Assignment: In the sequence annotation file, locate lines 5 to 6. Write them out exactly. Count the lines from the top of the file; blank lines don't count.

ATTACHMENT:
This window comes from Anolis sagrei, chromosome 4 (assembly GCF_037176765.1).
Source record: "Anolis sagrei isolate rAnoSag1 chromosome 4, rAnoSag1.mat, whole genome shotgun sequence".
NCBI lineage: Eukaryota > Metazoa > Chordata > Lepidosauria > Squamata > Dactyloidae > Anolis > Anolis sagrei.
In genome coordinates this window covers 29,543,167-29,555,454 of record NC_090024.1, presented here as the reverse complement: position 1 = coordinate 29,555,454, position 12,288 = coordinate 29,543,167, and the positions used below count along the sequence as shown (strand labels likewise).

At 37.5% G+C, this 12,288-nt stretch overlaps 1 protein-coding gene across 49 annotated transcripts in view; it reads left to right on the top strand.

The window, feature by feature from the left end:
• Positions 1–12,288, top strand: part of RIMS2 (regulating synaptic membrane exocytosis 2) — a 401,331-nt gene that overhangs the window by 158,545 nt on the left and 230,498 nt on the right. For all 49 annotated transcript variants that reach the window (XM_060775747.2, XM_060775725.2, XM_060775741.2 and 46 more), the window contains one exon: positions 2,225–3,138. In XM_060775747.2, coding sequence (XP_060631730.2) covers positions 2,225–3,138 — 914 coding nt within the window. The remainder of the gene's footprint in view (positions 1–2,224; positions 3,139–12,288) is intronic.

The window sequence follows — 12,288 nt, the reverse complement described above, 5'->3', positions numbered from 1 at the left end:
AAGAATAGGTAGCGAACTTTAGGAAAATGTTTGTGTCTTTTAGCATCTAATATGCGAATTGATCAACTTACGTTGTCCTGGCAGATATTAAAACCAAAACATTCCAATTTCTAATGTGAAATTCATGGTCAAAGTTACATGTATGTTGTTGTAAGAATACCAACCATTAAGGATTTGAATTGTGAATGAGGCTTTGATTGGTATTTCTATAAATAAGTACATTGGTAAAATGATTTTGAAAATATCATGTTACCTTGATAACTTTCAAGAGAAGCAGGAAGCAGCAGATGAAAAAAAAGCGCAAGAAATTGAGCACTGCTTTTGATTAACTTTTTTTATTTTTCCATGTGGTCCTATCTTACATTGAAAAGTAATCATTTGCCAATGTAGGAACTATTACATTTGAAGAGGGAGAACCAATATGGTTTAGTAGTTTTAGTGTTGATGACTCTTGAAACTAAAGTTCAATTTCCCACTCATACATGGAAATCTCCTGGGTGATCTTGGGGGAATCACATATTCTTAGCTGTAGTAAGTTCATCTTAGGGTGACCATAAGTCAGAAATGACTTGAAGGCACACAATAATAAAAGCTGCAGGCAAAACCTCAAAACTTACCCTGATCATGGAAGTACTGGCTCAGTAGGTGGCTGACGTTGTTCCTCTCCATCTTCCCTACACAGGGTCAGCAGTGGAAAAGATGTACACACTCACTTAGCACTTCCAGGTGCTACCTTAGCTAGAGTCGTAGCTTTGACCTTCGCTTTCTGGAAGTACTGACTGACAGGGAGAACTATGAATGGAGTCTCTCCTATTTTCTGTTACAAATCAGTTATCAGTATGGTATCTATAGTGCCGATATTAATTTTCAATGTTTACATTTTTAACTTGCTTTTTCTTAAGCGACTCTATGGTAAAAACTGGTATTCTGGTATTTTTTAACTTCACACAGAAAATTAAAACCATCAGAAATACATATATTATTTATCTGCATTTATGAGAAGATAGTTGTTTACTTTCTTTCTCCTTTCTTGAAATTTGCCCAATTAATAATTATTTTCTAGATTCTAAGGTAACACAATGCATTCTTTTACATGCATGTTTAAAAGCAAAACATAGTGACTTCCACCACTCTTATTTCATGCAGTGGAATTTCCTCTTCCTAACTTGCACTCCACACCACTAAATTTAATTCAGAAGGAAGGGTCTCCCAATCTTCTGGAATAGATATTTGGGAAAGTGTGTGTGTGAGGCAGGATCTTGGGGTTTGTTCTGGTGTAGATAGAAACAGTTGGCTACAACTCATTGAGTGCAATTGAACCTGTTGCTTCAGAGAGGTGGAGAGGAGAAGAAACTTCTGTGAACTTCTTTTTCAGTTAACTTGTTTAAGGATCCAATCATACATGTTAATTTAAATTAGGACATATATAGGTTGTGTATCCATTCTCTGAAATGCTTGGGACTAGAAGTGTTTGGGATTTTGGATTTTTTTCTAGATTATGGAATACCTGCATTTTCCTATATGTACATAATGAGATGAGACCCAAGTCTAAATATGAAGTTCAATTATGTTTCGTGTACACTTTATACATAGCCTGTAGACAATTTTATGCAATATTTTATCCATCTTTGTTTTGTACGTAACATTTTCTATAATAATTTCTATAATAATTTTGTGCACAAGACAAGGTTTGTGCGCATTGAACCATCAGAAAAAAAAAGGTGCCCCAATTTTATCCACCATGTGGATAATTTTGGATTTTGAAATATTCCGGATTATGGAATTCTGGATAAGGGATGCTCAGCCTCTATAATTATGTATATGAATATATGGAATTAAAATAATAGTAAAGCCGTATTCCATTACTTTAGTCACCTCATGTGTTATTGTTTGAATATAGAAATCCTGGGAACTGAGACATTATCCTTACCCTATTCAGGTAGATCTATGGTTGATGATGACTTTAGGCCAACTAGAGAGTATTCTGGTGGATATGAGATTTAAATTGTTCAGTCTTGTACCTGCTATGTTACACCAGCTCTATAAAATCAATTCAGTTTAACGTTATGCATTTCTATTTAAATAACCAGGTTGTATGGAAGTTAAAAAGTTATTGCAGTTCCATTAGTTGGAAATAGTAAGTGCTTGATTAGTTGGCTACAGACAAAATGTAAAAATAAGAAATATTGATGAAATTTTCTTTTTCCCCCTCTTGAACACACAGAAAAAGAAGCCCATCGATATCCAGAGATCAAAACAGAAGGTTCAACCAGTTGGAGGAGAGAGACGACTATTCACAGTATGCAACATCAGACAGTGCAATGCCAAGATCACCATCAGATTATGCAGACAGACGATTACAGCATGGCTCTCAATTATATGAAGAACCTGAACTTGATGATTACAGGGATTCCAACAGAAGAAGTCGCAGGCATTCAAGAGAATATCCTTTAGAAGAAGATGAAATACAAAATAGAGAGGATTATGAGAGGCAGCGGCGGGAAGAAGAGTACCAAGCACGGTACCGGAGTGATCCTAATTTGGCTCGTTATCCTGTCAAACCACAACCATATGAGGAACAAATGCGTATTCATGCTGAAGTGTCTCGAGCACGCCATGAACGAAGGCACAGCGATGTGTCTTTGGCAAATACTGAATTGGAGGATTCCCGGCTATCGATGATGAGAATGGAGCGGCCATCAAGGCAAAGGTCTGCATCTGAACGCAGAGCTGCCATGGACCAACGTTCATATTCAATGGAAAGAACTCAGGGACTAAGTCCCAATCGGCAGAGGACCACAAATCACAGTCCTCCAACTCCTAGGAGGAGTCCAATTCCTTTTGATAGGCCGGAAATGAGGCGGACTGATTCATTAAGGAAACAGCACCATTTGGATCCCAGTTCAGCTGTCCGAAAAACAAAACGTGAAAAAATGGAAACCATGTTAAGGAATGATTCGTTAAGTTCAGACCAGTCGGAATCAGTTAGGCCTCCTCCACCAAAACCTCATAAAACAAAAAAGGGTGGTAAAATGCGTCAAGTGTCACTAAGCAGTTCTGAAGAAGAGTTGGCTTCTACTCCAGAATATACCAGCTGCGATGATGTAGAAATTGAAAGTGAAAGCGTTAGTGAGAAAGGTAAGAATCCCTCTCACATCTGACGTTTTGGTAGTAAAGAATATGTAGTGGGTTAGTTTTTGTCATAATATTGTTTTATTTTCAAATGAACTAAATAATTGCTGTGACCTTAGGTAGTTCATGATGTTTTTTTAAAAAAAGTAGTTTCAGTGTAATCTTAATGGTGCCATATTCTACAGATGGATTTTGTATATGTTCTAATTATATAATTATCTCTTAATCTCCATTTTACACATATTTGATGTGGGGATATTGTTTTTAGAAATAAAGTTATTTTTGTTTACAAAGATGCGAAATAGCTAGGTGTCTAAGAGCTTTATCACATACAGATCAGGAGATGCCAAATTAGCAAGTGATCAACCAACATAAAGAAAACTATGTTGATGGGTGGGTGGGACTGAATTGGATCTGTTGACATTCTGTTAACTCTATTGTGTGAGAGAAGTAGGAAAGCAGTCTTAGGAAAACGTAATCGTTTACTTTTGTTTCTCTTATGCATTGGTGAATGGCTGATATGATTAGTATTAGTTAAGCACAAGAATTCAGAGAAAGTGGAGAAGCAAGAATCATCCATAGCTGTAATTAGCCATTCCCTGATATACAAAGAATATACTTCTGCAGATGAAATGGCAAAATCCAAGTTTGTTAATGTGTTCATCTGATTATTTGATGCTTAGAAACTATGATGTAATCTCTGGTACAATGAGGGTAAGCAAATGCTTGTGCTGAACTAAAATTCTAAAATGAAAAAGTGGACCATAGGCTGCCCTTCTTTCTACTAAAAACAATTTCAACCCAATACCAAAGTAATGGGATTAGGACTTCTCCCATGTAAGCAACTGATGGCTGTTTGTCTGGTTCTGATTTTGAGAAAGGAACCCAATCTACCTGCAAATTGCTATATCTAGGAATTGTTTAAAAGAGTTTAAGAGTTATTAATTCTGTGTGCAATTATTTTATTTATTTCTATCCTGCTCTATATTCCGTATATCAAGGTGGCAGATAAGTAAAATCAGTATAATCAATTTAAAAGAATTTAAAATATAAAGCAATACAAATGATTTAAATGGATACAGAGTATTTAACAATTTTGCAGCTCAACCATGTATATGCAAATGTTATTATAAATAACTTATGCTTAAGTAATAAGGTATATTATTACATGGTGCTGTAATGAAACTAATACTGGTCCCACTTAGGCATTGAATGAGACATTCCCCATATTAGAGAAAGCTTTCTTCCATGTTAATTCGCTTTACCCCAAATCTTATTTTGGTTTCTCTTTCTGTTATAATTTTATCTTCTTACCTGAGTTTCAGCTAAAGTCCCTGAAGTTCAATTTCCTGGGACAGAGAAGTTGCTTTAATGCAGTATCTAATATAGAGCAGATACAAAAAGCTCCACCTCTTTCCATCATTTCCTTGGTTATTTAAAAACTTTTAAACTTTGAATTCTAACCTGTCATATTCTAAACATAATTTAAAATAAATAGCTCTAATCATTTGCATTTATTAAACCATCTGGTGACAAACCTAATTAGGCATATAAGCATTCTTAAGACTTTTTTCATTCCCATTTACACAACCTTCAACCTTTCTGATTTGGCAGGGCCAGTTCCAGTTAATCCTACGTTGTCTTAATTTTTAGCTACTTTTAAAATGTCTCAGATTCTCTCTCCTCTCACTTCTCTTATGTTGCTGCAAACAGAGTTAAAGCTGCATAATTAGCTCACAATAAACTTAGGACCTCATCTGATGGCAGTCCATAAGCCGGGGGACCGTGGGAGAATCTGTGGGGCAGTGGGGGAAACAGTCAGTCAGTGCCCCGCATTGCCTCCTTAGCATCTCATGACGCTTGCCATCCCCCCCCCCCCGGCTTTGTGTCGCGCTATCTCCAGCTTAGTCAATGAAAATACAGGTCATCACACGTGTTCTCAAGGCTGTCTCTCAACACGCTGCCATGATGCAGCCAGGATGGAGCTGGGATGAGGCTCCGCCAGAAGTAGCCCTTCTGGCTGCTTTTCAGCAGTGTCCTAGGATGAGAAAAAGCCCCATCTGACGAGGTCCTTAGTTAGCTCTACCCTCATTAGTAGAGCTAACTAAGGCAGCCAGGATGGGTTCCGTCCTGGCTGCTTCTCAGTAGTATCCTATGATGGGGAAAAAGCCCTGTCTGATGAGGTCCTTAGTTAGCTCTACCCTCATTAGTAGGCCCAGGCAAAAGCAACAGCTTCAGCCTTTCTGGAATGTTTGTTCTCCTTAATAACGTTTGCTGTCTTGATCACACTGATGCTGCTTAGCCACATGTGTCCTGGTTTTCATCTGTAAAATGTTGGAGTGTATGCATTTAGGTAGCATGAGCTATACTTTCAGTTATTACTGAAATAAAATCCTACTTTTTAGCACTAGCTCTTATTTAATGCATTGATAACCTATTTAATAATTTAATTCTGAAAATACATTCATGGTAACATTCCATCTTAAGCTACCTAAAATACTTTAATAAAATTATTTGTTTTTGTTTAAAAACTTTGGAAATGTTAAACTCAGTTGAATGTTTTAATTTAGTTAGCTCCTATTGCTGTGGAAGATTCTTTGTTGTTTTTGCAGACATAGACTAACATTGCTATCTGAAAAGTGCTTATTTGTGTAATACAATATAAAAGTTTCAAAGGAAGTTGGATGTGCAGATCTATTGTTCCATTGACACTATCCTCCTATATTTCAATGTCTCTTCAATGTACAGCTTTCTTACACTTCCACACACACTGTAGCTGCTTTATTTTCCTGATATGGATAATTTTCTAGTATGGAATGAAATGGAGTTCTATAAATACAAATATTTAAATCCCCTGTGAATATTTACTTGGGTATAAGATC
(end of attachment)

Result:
At 37.5% G+C, this 12,288-nt stretch overlaps 1 protein-coding gene across 49 annotated transcripts in view; it reads left to right on the top strand.

The window, feature by feature from the left end: